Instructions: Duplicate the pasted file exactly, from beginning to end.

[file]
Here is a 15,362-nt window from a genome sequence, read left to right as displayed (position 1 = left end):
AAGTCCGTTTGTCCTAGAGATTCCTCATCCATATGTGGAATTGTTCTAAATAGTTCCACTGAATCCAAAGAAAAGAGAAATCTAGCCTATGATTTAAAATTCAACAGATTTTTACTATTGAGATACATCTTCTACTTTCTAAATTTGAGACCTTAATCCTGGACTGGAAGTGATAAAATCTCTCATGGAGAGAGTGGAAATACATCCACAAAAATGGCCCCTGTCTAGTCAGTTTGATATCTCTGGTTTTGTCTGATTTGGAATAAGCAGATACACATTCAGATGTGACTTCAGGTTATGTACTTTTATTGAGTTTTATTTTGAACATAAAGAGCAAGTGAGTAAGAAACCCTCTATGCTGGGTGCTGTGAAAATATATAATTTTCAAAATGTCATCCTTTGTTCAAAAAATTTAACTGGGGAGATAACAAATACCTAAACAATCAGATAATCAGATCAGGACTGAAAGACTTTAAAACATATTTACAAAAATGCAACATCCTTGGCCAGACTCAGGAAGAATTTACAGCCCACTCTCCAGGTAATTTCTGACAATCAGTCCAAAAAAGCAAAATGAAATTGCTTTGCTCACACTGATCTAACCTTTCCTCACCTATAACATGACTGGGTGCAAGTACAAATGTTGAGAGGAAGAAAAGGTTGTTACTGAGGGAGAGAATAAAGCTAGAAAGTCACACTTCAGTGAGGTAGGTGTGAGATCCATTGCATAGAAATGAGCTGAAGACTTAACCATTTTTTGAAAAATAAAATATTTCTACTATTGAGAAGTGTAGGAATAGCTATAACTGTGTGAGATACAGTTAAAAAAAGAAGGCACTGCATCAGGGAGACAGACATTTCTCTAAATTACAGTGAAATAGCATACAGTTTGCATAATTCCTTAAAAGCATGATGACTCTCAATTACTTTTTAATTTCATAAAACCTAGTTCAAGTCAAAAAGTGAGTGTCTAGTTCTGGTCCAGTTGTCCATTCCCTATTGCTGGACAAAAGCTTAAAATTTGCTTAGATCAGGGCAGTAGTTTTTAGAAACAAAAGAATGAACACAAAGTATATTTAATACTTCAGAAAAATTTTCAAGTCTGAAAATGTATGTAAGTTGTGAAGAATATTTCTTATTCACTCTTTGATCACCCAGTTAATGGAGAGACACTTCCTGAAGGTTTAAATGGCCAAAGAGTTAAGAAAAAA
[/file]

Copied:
Here is a 15,362-nt window from a genome sequence, read left to right as displayed (position 1 = left end):
AAGTCCGTTTGTCCTAGAGATTCCTCATCCATATGTGGAATTGTTCTAAATAGTTCCACTGAATCCAAAGAAAAGAGAAATCTAGCCTATGATTTAAAATTCAACAGATTTTTACTATTGAGATACATCTTCTACTTTCTAAATTTGAGACCTTAATCCTGGACTGGAAGTGATAAAATCTCTCATGGAGAGAGTGGAAATACATCCACAAAAATGGCCCCTGTCTAGTCAGTTTGATATCTCTGGTTTTGTCTGATTTGGAATAAGCAGATACACATTCAGATGTGACTTCAGGTTATGTACTTTTATTGAGTTTTATTTTGAACATAAAGAGCAAGTGAGTAAGAAACCCTCTATGCTGGGTGCTGTGAAAATATATAATTTTCAAAATGTCATCCTTTGTTCAAAAAATTTAACTGGGGAGATAACAAATACCTAAACAATCAGATAATCAGATCAGGACTGAAAGACTTTAAAACATATTTACAAAAATGCAACATCCTTGGCCAGACTCAGGAAGAATTTACAGCCCACTCTCCAGGTAATTTCTGACAATCAGTCCAAAAAAGCAAAATGAAATTGCTTTGCTCACACTGATCTAACCTTTCCTCACCTATAACATGACTGGGTGCAAGTACAAATGTTGAGAGGAAGAAAAGGTTGTTACTGAGGGAGAGAATAAAGCTAGAAAGTCACACTTCAGTGAGGTAGGTGTGAGATCCATTGCATAGAAATGAGCTGAAGACTTAACCATTTTTTGAAAAATAAAATATTTCTACTATTGAGAAGTGTAGGAATAGCTATAACTGTGTGAGATACAGTTAAAAAAAGAAGGCACTGCATCAGGGAGACAGACATTTCTCTAAATTACAGTGAAATAGCATACAGTTTGCATAATTCCTTAAAAGCATGATGACTCTCAATTACTTTTTAATTTCATAAAACCTAGTTCAAGTCAAAAAGTGAGTGTCTAGTTCTGGTCCAGTTGTCCATTCCCTATTGCTGGACAAAAGCTTAAAATTTGCTTAGATCAGGGCAGTAGTTTTTAGAAACAAAAGAATGAACACAAAGTATATTTAATACTTCAGAAAAATTTTCAAGTCTGAAAATGTATGTAAGTTGTGAAGAATATTTCTTATTCACTCTTTGATCACCCAGTTAATGGAGAGACACTTCCTGAAGGTTTAAATGGCCAAAGAGTTAAGAAAAAA